|Stromberg v. California
62 Cal.App. 788; 290 Pac. 93, reversed.
[ Hughes ]
[ Mcreynolds ]
[ Butler ]
Stromberg v. California
APPEAL FROM THE DISTRICT COURT OF APPEAL OF CALIFORNIA, FOURTH APPELLATE DISTRICT
MR. JUSTICE BUTLER, dissenting.
The Court decides that, insofar as § 403a declares it a crime to display a flag for the first purpose specified, "as an emblem of opposition to organized government," the section denies right of free speech, and the court holds that right to be included in the concept of "liberty" safeguarded against state action by the due process clause of the Fourteenth Amendment. It sustains the parts forbidding [p372] the public display of a flag "as an invitation or stimulus to anarchistic action or as an aid to propaganda that is of a seditious character." The count on which the conviction rests charges that the appellant displayed a flag in ways and for all the purposes denounced by the section. Assuming all the clauses of the section to be valid, the display of a flag for the purpose specified in any one of them would be sufficient to warrant conviction. The Court holds the first clause invalid and, finding that the judgment may have rested upon that clause exclusively, sets aside the conviction.
1. I am of opinion that the record affirmatively shows that appellant was not convicted for violation of the first clause.
Shortly prior to the trial of this case, the supreme court of California held invalid a city ordinance purporting to make unlawful the public display of a flag or emblem of an organization espousing for the government of the people of the United States principles antagonistic to our Constitution or form of government. In re Hartman, 182 Cal. 447; 188 Pac. 548. Under that decision, the California lower courts were bound to hold invalid the first clause of § 403a construed as peaceable opposition to organized government. And the record shows that, in the case before us, counsel and the trial court had that decision in mind.
The instruction quoted and relied on in the opinion here is No. 17, requested by the state's attorney. The opinion construes that instruction as if it stood alone. It does not stand alone. Defendant's attorney did not object or except to it, but, on the other hand, requested, and the court gave, other instructions. They are Nos. 10 and 11, as follows:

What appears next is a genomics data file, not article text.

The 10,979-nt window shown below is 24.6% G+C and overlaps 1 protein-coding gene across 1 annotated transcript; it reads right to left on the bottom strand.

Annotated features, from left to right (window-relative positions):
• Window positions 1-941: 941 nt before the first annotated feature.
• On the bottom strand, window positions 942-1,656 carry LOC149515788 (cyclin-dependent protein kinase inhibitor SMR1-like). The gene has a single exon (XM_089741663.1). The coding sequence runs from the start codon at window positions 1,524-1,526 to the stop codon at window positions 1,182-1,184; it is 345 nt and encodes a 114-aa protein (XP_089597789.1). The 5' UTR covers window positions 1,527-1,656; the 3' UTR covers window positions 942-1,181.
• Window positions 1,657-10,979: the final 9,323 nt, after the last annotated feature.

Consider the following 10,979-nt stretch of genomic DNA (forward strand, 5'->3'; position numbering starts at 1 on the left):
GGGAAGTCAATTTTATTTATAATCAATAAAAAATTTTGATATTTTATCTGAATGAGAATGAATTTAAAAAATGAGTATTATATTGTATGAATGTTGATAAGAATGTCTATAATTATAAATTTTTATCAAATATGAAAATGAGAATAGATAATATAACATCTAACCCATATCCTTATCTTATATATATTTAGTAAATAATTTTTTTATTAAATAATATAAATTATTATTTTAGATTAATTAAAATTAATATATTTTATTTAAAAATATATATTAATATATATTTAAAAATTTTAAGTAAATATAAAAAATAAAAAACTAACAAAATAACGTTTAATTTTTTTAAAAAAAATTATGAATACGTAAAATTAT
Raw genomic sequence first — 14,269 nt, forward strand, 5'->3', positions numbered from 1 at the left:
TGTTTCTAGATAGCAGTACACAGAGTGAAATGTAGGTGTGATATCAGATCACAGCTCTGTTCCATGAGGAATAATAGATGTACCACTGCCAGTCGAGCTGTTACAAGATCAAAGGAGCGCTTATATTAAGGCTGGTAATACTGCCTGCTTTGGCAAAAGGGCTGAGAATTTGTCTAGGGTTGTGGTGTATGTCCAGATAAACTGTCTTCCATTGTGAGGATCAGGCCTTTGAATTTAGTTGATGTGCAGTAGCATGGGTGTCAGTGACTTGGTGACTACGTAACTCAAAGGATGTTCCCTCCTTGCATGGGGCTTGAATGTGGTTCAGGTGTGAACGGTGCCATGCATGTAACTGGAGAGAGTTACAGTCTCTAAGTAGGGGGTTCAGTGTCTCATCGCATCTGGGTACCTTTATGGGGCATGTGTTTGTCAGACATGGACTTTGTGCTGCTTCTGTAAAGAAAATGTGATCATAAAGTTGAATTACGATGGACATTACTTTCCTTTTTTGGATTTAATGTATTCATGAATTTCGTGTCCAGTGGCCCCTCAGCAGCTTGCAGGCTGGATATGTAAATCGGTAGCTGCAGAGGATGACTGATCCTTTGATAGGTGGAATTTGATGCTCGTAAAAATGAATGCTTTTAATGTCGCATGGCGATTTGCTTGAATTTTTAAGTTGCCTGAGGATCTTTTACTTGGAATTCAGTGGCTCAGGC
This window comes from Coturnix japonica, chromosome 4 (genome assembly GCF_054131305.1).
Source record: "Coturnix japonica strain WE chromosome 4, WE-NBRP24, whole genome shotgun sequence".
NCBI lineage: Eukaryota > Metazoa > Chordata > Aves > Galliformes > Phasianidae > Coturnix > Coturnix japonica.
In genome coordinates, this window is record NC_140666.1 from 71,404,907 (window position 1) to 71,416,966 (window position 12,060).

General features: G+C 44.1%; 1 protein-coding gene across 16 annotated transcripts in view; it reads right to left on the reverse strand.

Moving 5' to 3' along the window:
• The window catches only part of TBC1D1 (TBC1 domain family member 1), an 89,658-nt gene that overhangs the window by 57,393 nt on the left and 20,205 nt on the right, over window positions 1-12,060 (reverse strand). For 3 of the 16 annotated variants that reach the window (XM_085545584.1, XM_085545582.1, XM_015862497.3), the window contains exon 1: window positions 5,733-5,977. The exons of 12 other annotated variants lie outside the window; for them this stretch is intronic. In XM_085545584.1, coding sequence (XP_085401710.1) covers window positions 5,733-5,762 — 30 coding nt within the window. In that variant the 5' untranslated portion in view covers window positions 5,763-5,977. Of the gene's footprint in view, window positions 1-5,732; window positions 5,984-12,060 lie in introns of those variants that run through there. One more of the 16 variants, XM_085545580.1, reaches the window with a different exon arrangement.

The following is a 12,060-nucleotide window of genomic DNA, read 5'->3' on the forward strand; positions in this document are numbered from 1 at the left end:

You are instructed that the inhabitants of the United States have, both individually and collectively, the right to advocate peaceable changes in our constitution, laws, [p373] or form of government, although such changes may be based upon theories or principles of government antagonistic to those which now serve as their basis.
You are instructed that, under the Constitution and laws of the United States, and of this State, an organization peaceably advocating changes in our constitution, laws or form of government, although such changes may be based upon theories or principles of government antagonistic to those which now serve as their basis, may adopt a flag or emblem signifying the purpose of such organization, and that the display or possession of such flag or emblem cannot be made an unlawful act.
The effect of the three instructions here referred to was definitely to direct the jury that defendant had the right, without limit, to advocate peaceable changes in our government, that, under our constitution and laws, an organization peaceably advocating changes in our government, no matter to what extent or upon what theories or principles, may adopt a flag signifying the purposes of such organization, and that it is impossible to make that unlawful.
2. The record fails to show that, aside from having the trial judge give to the jury these instructions suggested by her, defendant did in any manner separately challenge in the trial court the validity of the first clause.
That question could not have been raised by the demurrer to the information because it charged conjunctively the three purposes that are disjunctively denounced by the section. And the failure of defendant's counsel in any manner to object or except to state's instruction No. 17, coupled with his statement before the district court of appeal (People v. Mintz, 290 Pac. 93) that "he was satisfied that the instructions were correct, and waived any claim of error on that account" indubitably shows that he was of opinion that the giving of defendant's instructions above-quoted eliminated all possibility of conviction [p374] for the display of a flag as an emblem of peaceable opposition to organized government.
3. And, if defendant at the trial did assail the first clause, that contention is shown by the opinion of the court below to have been definitely waived.